Every scar comes with a lesson. For a burn mark on a toddler’s hand, the lesson is do not touch a hot stove. The physical scars usually communicate a very clear lesson like – do not jump the wooden handmade ramp that everyone else is doing with their big kid bikes, when you have had your new twelve speed for just a few days. The emotional or mental scars may be harder to discern what the lesson is. They can certainly take more time to uncover. Even so, there is always something we can learn from our scars and therefore it is always worth the time invested to discover it. Take the time to do the research on what caused it and what needs to happen so you don’t experience any more.
Each scar helps me empathize with others who have similar scars.
I wear the scar of battling infertility and I can empathize with those who are in the midst of receiving their infertility scar. If I have the scar of losing a child or losing a job or losing a relationship, I can help others through the same painful loss. There is a great power in empathy. There is a special bond that is created when you are truly able to relate (experientially) to another person’s pain. The goal with every scar is to eventually get to a point where you can help others deal with theirs. We are in this life together for a reason. We are our brother’s & sister’s keeper. In that place of comforting others, you often find an unexpected healing in you.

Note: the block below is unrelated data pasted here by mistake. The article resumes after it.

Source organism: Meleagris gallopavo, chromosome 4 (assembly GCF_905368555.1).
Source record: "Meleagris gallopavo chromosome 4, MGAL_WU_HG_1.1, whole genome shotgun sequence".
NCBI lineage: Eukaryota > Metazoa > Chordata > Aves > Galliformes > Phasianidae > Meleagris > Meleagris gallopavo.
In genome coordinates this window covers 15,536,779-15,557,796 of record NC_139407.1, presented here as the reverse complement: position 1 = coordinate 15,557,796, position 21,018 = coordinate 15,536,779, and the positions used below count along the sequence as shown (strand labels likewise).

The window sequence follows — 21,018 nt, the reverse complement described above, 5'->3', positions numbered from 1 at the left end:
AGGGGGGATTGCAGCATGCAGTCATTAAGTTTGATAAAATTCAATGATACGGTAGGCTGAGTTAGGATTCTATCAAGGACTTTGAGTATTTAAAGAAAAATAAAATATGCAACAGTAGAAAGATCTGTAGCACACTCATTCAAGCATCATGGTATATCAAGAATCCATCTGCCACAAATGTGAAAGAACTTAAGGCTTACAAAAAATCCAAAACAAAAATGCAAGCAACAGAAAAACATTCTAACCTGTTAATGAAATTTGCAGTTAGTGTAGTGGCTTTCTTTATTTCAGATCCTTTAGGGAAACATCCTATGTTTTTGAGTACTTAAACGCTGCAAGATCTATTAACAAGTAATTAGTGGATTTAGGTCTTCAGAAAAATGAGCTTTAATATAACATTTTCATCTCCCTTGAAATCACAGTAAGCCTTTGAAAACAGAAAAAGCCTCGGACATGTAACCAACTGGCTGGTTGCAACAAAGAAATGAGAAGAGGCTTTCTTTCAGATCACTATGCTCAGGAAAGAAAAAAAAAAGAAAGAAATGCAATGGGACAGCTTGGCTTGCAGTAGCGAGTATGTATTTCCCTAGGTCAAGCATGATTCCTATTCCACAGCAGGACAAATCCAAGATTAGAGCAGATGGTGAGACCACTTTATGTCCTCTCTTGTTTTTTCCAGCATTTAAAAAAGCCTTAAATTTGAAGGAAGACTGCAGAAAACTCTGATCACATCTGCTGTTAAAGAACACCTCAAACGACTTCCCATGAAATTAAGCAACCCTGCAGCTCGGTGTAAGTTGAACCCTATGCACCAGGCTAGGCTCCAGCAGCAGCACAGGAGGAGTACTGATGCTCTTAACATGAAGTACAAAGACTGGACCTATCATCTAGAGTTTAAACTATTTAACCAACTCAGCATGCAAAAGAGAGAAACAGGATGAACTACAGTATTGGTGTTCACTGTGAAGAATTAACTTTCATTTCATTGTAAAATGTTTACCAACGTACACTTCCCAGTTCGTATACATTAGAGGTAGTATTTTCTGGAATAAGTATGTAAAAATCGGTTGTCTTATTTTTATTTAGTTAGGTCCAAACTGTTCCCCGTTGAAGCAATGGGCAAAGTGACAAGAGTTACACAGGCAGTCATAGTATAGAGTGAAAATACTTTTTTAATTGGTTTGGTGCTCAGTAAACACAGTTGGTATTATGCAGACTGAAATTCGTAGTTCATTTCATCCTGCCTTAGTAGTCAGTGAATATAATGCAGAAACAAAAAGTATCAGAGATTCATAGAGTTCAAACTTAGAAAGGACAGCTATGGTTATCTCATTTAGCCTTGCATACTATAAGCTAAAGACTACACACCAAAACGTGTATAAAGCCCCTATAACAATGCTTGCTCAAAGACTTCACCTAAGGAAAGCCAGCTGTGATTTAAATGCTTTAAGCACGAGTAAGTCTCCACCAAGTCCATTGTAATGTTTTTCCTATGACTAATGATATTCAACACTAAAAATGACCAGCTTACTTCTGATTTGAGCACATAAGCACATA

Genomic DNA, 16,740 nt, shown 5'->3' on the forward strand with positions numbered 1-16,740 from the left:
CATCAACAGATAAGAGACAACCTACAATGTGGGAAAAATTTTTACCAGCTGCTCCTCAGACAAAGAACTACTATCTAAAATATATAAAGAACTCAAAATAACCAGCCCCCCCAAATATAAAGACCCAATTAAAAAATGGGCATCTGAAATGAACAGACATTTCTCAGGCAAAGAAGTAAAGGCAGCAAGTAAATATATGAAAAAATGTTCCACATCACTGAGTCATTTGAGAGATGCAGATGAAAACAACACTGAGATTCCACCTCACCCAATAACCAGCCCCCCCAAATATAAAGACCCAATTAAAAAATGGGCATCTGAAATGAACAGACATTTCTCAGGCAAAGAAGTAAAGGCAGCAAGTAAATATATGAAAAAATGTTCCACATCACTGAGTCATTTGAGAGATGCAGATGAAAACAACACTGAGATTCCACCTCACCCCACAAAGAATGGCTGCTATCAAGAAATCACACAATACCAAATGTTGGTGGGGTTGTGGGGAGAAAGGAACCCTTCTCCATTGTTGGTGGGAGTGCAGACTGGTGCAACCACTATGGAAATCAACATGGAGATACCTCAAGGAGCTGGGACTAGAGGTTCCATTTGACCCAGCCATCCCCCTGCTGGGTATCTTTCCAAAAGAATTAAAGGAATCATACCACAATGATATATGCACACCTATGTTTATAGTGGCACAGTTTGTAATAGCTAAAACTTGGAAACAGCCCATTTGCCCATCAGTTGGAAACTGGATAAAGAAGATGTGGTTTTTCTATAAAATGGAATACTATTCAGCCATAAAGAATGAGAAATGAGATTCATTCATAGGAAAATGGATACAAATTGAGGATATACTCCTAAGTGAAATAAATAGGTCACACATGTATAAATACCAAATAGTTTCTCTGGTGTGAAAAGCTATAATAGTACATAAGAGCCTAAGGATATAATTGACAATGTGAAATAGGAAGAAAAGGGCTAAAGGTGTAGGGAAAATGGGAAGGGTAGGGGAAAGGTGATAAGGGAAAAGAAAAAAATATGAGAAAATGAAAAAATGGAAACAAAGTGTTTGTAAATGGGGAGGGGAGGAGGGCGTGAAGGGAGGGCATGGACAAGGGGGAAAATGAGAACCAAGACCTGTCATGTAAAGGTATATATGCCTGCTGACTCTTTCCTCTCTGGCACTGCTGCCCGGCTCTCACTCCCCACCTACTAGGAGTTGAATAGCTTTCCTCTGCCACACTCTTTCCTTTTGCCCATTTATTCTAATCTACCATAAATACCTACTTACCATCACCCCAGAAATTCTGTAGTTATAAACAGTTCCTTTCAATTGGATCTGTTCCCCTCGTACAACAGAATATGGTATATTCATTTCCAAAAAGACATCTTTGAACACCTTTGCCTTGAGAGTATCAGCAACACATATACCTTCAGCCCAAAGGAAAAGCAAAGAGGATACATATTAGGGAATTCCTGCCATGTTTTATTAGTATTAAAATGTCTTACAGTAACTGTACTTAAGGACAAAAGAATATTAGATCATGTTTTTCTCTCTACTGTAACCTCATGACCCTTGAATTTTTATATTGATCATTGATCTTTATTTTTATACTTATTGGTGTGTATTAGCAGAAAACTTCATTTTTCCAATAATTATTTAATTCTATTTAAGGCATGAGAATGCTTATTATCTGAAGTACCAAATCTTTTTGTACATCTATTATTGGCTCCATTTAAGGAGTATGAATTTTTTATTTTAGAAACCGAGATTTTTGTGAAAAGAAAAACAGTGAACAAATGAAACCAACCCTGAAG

A scar is a sign of healing.
“Every significant wound results in some degree of scarring. A scar results from the biological process of wound repair in the skin and other tissues in the body. Thus, scarring is a natural part of the healing process.” (Thank you, Wikipedia) If there wasn’t a scar, it would still be a wound. The fact that there is a scar reveals that there has been some level of healing. Some of the scars I have experienced have taken me years before I could get in a position to talk about it or help others. Other scars I can talk about relatively quickly. The fact that there is a scar is a good sign. The painful experience is over. Healing has begun.
Though most of us would not have chosen many of the negative experiences we have gone through, as we look back we can see some good that has come out of it. God has the unique ability to make an ugly scar beautiful (Romans 8:28).
Perhaps the next time you look at your own scars, you will have a different perspective. Perhaps one day you will have the courage to embrace a particularly painful scar or the reason for its existence. Maybe there is a lesson for you in the scar.. and maybe the lesson is for someone else. Maybe even one day you will get to the point of helping others handle theirs. Your scar, though created by pain, could end up being something very beautiful to behold.
On the night that Jesus was resurrected from the dead, He appeared to His disciples (John 20). After greeting them, the very first thing He did was show them His scars – the scars given to Him as a result of the Cross. The scars on His hands, side & feet were significant as they pointed to an extremely painful past. Jesus could have covered them up. He could have blamed the Romans for scarring the hands that made them. Instead, He chose to show them off because He recognized the purpose behind them. His scars revealed that healing had occurred, not only for His resurrection, but for all – “but He was pierced for our transgressions, He was crushed for our iniquities; the punishment that brought us peace was on Him, and by His wounds we are healed.” (Isaiah 53:5)
His hands were scarred so ours don’t have to be. When I get to Heaven, I want to see His scars. After all, without them, I’d never be there.
His scars were visible for a reason. So are yours.